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Freshly packed cream not hitting low temperature

cream milk temperature legal

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#1 Andy_Yellows

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Posted 14 July 2016 - 09:09 AM

Hi all,

 

I've just been speaking on the phone to a member of the technical department of a dairy supplier about an issue with some double cream. This product in particular has been coming in at around 8-9°C for the last couple of weeks and we've had to constantly dig around to try and find an area below 8°C (i.e 7.7) in order to accept the product as we always need it. Their milk and whipping cream are coming in at approx 6°C which is fine.

 

When I asked, he basically explained that due to high demand and low supply the product is being packed and loaded straight onto vehicles without being chilled down in storage, unlike all their other products that they are able to store at 1-3°C for a day or 2 before sending out. They have agreed to contact us before every delivery of double cream to inform us and find out whether we're willing to accept it or not but I guess my question is this:

 

Is it legal and safe to accept the product now we know what the reason behind the abnormally high temperatures? I should have asked him this on the phone but in my excitement at getting an explanation I forgot to ask!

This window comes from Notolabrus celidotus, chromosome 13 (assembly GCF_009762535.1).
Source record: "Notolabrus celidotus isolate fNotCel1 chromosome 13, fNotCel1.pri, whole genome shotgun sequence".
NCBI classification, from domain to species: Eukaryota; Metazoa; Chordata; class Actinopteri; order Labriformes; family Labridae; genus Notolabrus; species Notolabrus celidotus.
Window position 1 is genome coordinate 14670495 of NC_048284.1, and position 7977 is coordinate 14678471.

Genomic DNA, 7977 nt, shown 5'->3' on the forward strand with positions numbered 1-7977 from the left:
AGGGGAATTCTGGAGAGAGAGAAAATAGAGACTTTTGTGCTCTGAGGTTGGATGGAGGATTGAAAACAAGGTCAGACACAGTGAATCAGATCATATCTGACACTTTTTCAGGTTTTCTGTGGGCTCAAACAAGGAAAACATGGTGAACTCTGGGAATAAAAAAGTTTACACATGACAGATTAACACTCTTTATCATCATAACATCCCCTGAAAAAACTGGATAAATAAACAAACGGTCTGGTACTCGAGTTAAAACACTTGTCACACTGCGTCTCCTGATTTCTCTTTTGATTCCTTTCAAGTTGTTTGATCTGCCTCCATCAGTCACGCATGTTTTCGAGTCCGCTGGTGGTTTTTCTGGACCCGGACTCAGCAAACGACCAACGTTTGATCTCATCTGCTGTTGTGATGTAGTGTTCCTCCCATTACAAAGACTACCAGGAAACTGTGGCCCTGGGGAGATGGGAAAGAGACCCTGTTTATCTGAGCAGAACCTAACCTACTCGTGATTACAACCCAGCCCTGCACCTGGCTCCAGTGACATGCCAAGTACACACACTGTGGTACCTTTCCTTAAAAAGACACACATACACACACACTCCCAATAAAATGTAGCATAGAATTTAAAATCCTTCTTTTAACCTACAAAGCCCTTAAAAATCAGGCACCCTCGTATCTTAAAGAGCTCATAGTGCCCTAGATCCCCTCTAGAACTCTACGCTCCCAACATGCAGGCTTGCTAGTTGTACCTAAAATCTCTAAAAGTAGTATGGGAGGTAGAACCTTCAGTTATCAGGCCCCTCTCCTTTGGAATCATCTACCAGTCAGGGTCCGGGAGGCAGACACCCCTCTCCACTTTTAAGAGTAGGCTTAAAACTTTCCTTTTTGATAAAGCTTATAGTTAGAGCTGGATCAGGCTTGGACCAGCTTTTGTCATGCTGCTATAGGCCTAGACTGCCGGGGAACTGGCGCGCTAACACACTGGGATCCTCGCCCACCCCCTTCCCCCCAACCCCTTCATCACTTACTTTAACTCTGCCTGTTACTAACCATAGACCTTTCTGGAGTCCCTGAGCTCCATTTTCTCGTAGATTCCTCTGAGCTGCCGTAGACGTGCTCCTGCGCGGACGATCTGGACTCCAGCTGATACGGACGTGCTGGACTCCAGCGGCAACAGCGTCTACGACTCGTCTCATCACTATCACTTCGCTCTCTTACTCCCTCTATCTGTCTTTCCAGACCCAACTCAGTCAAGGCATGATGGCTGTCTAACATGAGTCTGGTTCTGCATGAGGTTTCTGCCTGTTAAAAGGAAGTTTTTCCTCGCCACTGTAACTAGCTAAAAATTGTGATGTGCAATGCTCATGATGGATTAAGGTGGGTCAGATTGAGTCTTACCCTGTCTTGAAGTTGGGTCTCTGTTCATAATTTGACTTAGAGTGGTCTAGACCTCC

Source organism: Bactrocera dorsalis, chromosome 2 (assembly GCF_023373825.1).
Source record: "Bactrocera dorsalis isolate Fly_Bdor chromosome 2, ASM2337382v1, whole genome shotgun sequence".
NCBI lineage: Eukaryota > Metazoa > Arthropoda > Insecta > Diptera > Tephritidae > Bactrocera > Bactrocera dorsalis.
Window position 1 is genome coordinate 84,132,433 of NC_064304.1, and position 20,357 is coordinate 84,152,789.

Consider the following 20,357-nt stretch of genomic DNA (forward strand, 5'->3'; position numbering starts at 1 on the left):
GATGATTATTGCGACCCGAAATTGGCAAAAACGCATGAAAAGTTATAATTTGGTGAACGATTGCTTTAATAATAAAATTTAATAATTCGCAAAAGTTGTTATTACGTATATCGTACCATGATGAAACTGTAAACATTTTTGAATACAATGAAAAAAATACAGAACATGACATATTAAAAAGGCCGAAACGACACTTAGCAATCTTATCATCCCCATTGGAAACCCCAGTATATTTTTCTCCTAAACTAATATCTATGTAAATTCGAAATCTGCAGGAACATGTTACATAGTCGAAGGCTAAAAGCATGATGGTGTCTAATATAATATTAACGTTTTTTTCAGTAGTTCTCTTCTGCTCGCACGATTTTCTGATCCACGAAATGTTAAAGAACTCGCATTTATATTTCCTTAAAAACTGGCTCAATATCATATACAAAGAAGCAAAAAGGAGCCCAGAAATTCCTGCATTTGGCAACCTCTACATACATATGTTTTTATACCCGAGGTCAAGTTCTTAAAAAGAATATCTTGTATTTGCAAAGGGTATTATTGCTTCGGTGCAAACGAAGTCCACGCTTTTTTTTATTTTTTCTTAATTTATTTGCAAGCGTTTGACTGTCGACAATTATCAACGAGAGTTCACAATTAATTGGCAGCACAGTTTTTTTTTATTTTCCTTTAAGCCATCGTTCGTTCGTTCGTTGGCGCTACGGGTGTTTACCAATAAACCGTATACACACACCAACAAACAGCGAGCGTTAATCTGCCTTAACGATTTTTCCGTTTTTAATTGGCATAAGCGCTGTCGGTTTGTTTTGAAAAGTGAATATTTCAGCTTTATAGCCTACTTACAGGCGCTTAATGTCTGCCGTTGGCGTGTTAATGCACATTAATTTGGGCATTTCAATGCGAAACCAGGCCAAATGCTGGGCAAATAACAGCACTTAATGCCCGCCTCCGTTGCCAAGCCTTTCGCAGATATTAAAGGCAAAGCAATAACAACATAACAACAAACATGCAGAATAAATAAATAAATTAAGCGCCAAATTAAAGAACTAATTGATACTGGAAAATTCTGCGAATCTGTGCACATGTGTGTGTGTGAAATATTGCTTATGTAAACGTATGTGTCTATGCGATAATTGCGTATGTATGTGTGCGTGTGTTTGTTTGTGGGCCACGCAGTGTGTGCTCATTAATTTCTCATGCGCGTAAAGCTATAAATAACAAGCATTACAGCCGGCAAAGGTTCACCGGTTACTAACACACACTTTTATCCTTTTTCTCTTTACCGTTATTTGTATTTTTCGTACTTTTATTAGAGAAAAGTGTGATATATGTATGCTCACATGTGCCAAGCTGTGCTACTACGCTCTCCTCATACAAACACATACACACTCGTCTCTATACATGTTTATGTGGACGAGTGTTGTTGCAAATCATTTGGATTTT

Hope this all makes sense to everyone. Any input would be gratefully received.

 

Andy


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#2 Charles.C

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Posted 15 July 2016 - 11:38 PM

hi Andy,

 

I deduce you have a receival temperature criterion of < 8degC

 

I assume this is either UK regulatory or based on "something". Perhaps a question for yr QA Dept ?

 

The implementation of the sampling-accept/reject procedure as you initially describe is highly "questionable" IMO.


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#3 Andy_Yellows

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Posted 18 July 2016 - 07:42 AM

Hi Charles,

 

While I understand why you'd find the intake procedure questionable due to the part of the product being probed I've found that, with milk bottles, the temperature reading given by an IR gun on the surface is identical to that given by a needle probe when placed in the middle of the bottle. For larger, deeper products this probably isn't the case but I'm satisfied that the gun does good enough job for this.

 

Andy 


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#4 Charles.C

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Posted 18 July 2016 - 03:08 PM

Hi Charles,

 

While I understand why you'd find the intake procedure questionable due to the part of the product being probed I've found that, with milk bottles, the temperature reading given by an IR gun on the surface is identical to that given by a needle probe when placed in the middle of the bottle. For larger, deeper products this probably isn't the case but I'm satisfied that the gun does good enough job for this.

 

Andy 

 

Hi Andy,

 

Highly questionable. I was trying to be optimistic.

 

If the previous post correct, IR unit manufacturers should shortly be making a fortune. Nobody likes destructive sampling.

 

Can you post some typical sampling data (eg 2-3 days intake) to demonstrate the correlation of core milk temperature vs outside wall of bottle ? (Random sampling).


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Charles.C






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